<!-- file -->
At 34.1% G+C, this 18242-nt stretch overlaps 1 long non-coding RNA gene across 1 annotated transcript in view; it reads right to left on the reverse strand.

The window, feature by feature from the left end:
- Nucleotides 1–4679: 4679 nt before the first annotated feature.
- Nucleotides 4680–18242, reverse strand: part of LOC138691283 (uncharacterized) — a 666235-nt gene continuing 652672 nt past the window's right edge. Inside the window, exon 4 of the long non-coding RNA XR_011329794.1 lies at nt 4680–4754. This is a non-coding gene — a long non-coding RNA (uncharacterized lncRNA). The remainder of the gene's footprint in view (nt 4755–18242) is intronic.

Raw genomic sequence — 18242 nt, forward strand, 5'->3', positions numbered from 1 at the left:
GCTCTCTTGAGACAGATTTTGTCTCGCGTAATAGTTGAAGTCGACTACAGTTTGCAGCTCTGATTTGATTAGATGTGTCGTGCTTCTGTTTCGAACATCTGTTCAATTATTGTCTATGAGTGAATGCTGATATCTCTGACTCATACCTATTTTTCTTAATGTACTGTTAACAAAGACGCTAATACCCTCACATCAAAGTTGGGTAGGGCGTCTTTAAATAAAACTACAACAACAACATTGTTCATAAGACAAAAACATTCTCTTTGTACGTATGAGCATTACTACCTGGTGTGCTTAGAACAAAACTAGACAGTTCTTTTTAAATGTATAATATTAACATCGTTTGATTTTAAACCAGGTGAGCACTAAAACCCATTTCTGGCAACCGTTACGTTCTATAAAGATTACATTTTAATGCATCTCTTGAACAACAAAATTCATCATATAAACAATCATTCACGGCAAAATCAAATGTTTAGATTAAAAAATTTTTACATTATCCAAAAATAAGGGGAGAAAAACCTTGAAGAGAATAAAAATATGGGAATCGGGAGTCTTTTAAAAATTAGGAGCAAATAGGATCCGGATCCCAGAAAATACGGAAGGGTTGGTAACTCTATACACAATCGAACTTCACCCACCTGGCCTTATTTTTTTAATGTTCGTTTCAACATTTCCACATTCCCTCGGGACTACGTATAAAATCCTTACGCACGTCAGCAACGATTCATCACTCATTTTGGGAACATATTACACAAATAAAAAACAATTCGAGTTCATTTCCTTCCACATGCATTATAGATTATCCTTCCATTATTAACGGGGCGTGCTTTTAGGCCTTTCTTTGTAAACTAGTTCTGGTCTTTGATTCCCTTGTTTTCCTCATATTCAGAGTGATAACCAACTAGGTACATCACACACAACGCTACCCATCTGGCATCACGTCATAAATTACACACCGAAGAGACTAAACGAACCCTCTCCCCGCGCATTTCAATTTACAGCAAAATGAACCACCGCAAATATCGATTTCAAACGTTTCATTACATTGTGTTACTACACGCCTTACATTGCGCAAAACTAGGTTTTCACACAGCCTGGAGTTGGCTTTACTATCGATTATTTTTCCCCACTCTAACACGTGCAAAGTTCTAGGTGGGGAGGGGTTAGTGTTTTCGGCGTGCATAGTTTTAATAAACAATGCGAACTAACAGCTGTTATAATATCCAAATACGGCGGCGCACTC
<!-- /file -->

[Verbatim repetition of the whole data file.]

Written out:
At 34.1% G+C, this 18242-nt stretch overlaps 1 long non-coding RNA gene across 1 annotated transcript in view; it reads right to left on the reverse strand.

The window, feature by feature from the left end:
- Nucleotides 1–4679: 4679 nt before the first annotated feature.
- Nucleotides 4680–18242, reverse strand: part of LOC138691283 (uncharacterized) — a 666235-nt gene continuing 652672 nt past the window's right edge. Inside the window, exon 4 of the long non-coding RNA XR_011329794.1 lies at nt 4680–4754. This is a non-coding gene — a long non-coding RNA (uncharacterized lncRNA). The remainder of the gene's footprint in view (nt 4755–18242) is intronic.

Raw genomic sequence — 18242 nt, forward strand, 5'->3', positions numbered from 1 at the left:
GCTCTCTTGAGACAGATTTTGTCTCGCGTAATAGTTGAAGTCGACTACAGTTTGCAGCTCTGATTTGATTAGATGTGTCGTGCTTCTGTTTCGAACATCTGTTCAATTATTGTCTATGAGTGAATGCTGATATCTCTGACTCATACCTATTTTTCTTAATGTACTGTTAACAAAGACGCTAATACCCTCACATCAAAGTTGGGTAGGGCGTCTTTAAATAAAACTACAACAACAACATTGTTCATAAGACAAAAACATTCTCTTTGTACGTATGAGCATTACTACCTGGTGTGCTTAGAACAAAACTAGACAGTTCTTTTTAAATGTATAATATTAACATCGTTTGATTTTAAACCAGGTGAGCACTAAAACCCATTTCTGGCAACCGTTACGTTCTATAAAGATTACATTTTAATGCATCTCTTGAACAACAAAATTCATCATATAAACAATCATTCACGGCAAAATCAAATGTTTAGATTAAAAAATTTTTACATTATCCAAAAATAAGGGGAGAAAAACCTTGAAGAGAATAAAAATATGGGAATCGGGAGTCTTTTAAAAATTAGGAGCAAATAGGATCCGGATCCCAGAAAATACGGAAGGGTTGGTAACTCTATACACAATCGAACTTCACCCACCTGGCCTTATTTTTTTAATGTTCGTTTCAACATTTCCACATTCCCTCGGGACTACGTATAAAATCCTTACGCACGTCAGCAACGATTCATCACTCATTTTGGGAACATATTACACAAATAAAAAACAATTCGAGTTCATTTCCTTCCACATGCATTATAGATTATCCTTCCATTATTAACGGGGCGTGCTTTTAGGCCTTTCTTTGTAAACTAGTTCTGGTCTTTGATTCCCTTGTTTTCCTCATATTCAGAGTGATAACCAACTAGGTACATCACACACAACGCTACCCATCTGGCATCACGTCATAAATTACACACCGAAGAGACTAAACGAACCCTCTCCCCGCGCATTTCAATTTACAGCAAAATGAACCACCGCAAATATCGATTTCAAACGTTTCATTACATTGTGTTACTACACGCCTTACATTGCGCAAAACTAGGTTTTCACACAGCCTGGAGTTGGCTTTACTATCGATTATTTTTCCCCACTCTAACACGTGCAAAGTTCTAGGTGGGGAGGGGTTAGTGTTTTCGGCGTGCATAGTTTTAATAAACAATGCGAACTAACAGCTGTTATAATATCCAAATACGGCGGCGCACTC